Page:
25 January 2023

How to Combine Pattern Sizes

Do your bust, waist or hip measurements fall across different sizes? If so, you can "grade" between sizes to get a perfect fit. Hooray! It's Nikki here, Product Manager and self-confessed fitting nerd here at Tilly and the Buttons, and in this post I'm going to cover how to combine sizes on pattern pieces.

One of the best things about sewing is that you can create clothes that fit your unique body shape. If you have bust, waist and hip measurements that are different sizes, like me, you'll probably have stood in a clothes shop fitting room before, surrounded by a pile of clothes that are too loose on top and too tight across your hips, or vice-versa. Luckily, when it comes to making your own clothes, you can combine pattern sizes to make parts of the garment bigger or smaller to give you a truly bespoke fit. 

When should I combine pattern sizes? 

Now, it might be tempting to combine sizes for the bust, waist and hips on all your patterns, but depending on the fit of the garment you don't always need to do this. 

If you're making a looser fitting garment or a garment that is looser fitting in some areas, you might not need to combine sizes at all. A looser fitting garment will have a lot of "positive ease", meaning the garment (or parts of it) will be much bigger than your body, so a few inches difference in that area won't make much difference to the overall fit.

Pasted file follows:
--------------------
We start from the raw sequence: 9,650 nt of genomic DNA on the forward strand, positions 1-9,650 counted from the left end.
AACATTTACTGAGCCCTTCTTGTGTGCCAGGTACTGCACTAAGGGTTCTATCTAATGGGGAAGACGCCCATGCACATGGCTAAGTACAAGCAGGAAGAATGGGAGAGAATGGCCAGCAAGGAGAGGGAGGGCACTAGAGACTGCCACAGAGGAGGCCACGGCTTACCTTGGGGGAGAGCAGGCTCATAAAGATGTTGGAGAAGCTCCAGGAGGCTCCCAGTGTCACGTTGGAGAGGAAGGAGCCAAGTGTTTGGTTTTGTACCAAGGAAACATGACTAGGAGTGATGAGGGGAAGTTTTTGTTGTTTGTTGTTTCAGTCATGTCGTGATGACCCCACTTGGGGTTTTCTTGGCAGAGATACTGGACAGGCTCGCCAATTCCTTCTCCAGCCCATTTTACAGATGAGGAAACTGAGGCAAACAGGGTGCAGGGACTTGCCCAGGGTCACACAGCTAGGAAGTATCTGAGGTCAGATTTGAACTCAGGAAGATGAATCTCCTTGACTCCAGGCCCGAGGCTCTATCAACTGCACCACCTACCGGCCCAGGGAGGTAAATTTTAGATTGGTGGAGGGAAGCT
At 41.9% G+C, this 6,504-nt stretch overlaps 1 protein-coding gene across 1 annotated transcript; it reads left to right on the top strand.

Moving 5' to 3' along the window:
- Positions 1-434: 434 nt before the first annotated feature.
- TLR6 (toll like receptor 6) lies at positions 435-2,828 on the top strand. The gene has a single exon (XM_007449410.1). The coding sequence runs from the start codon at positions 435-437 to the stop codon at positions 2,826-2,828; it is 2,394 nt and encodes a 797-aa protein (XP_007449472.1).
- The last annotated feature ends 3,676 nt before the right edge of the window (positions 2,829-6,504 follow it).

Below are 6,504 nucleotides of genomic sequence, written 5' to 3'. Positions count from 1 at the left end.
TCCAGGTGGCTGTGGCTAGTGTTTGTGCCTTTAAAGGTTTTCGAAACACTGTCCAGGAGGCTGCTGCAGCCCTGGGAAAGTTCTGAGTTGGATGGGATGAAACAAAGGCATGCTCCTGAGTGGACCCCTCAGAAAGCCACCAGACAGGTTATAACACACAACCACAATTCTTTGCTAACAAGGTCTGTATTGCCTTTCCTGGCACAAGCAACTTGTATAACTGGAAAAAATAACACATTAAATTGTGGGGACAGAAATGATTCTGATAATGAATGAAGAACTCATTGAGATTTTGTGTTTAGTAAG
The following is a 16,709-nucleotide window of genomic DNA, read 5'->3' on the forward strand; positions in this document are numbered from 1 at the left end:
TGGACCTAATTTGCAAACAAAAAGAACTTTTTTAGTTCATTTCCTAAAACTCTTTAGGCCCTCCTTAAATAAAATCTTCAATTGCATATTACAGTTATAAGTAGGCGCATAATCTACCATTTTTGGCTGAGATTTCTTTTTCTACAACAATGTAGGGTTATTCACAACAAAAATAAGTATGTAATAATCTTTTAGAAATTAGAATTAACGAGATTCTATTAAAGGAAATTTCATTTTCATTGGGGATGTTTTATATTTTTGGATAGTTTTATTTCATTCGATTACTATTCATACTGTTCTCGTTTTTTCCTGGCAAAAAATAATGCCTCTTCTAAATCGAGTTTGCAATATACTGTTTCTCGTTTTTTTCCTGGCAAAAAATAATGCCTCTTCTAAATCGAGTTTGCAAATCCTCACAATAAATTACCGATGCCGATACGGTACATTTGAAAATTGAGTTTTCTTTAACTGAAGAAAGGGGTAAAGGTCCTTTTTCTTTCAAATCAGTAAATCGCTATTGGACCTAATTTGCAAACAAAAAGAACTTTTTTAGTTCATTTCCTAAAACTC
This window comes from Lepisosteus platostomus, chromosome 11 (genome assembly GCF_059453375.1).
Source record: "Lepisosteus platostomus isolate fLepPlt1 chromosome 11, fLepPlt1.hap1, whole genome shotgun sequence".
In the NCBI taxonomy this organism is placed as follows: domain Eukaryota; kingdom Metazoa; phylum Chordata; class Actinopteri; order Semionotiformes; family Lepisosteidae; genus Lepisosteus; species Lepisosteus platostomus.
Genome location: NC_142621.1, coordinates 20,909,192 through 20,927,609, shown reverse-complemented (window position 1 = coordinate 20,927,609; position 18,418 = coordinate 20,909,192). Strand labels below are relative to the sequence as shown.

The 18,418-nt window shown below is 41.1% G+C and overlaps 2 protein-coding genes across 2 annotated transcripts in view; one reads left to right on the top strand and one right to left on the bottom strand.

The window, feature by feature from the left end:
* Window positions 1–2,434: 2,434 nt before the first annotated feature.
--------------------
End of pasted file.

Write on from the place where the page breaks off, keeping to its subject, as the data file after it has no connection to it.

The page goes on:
So for example, if you're making something with a fitted bust and loose waist and hips, like the Indigo top and dress pattern, and your waist measurement is 2 or 3 sizes different to your bust, then you probably won't need to make any alterations here. The same applies to the hip measurement - the skirt is loose and flowy so a few sizes difference between your body measurements won't affect the fit of the garment. However, if your bust and waist span across more than 3 sizes you might want to consider grading between sizes.

On the other hand, if you're making a garment that is designed to have a closer fit, like the Ness skirt or Etta dress, you will want to grade between sizes at the bust, waist and hip, where applicable, as there is much less ease in these areas.

Please do bear in mind though, if your bust measurement is particularly smaller or larger than the body measurement of the size you have picked, then you might need to do a bust adjustment, as well as combine sizes. Check out our bust adjustments post (coming soon!) for more info!

Most sewing patterns will list the finished garment measurements in their instructions, so if you're a bit unsure whether you need to combine sizes, comparing them against your body measurements will help you decide :) 

General info about combining pattern sizes

OK, so you've decided that you need to combine pattern sizes, but there are a few things you need to know before you get stuck in! 

Most patterns will have notch markings on them signifying where the bust, waist and hip should sit. If a pattern doesn't have them, you can hold up the pattern piece to your body to get an idea of where they should be. You can use these notches as a start and finish point and grade between them.